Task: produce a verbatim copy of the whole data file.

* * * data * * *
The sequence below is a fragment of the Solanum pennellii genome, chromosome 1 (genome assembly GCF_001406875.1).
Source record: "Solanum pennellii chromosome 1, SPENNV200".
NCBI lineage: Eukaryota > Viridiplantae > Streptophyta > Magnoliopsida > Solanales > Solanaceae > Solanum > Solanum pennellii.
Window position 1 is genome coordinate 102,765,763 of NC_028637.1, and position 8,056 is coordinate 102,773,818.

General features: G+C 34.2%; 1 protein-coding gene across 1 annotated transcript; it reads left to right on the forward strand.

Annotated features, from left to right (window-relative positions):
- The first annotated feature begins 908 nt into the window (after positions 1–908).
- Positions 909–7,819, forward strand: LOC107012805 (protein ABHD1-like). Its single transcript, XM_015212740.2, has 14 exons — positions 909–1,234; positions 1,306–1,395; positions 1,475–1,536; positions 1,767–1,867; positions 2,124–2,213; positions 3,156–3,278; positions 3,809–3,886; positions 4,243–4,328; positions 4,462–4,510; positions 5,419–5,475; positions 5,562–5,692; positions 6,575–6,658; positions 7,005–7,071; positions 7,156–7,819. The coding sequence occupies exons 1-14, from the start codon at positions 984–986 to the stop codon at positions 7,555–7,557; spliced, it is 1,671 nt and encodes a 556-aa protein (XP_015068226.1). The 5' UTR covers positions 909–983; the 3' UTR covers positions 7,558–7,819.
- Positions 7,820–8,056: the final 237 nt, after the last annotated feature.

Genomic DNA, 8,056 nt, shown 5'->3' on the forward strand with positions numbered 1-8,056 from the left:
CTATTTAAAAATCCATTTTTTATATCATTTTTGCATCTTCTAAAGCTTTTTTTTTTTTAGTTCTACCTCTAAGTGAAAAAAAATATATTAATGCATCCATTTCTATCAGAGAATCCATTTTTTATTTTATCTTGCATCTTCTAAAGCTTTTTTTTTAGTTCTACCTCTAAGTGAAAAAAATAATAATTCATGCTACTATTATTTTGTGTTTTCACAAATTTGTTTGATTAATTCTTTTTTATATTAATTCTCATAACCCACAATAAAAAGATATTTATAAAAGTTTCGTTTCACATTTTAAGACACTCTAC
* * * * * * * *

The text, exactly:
The sequence below is a fragment of the Solanum pennellii genome, chromosome 1 (genome assembly GCF_001406875.1).
Source record: "Solanum pennellii chromosome 1, SPENNV200".
NCBI lineage: Eukaryota > Viridiplantae > Streptophyta > Magnoliopsida > Solanales > Solanaceae > Solanum > Solanum pennellii.
Window position 1 is genome coordinate 102,765,763 of NC_028637.1, and position 8,056 is coordinate 102,773,818.

General features: G+C 34.2%; 1 protein-coding gene across 1 annotated transcript; it reads left to right on the forward strand.

Annotated features, from left to right (window-relative positions):
- The first annotated feature begins 908 nt into the window (after positions 1–908).
- Positions 909–7,819, forward strand: LOC107012805 (protein ABHD1-like). Its single transcript, XM_015212740.2, has 14 exons — positions 909–1,234; positions 1,306–1,395; positions 1,475–1,536; positions 1,767–1,867; positions 2,124–2,213; positions 3,156–3,278; positions 3,809–3,886; positions 4,243–4,328; positions 4,462–4,510; positions 5,419–5,475; positions 5,562–5,692; positions 6,575–6,658; positions 7,005–7,071; positions 7,156–7,819. The coding sequence occupies exons 1-14, from the start codon at positions 984–986 to the stop codon at positions 7,555–7,557; spliced, it is 1,671 nt and encodes a 556-aa protein (XP_015068226.1). The 5' UTR covers positions 909–983; the 3' UTR covers positions 7,558–7,819.
- Positions 7,820–8,056: the final 237 nt, after the last annotated feature.

Genomic DNA, 8,056 nt, shown 5'->3' on the forward strand with positions numbered 1-8,056 from the left:
CTATTTAAAAATCCATTTTTTATATCATTTTTGCATCTTCTAAAGCTTTTTTTTTTTTAGTTCTACCTCTAAGTGAAAAAAAATATATTAATGCATCCATTTCTATCAGAGAATCCATTTTTTATTTTATCTTGCATCTTCTAAAGCTTTTTTTTTAGTTCTACCTCTAAGTGAAAAAAATAATAATTCATGCTACTATTATTTTGTGTTTTCACAAATTTGTTTGATTAATTCTTTTTTATATTAATTCTCATAACCCACAATAAAAAGATATTTATAAAAGTTTCGTTTCACATTTTAAGACACTCTAC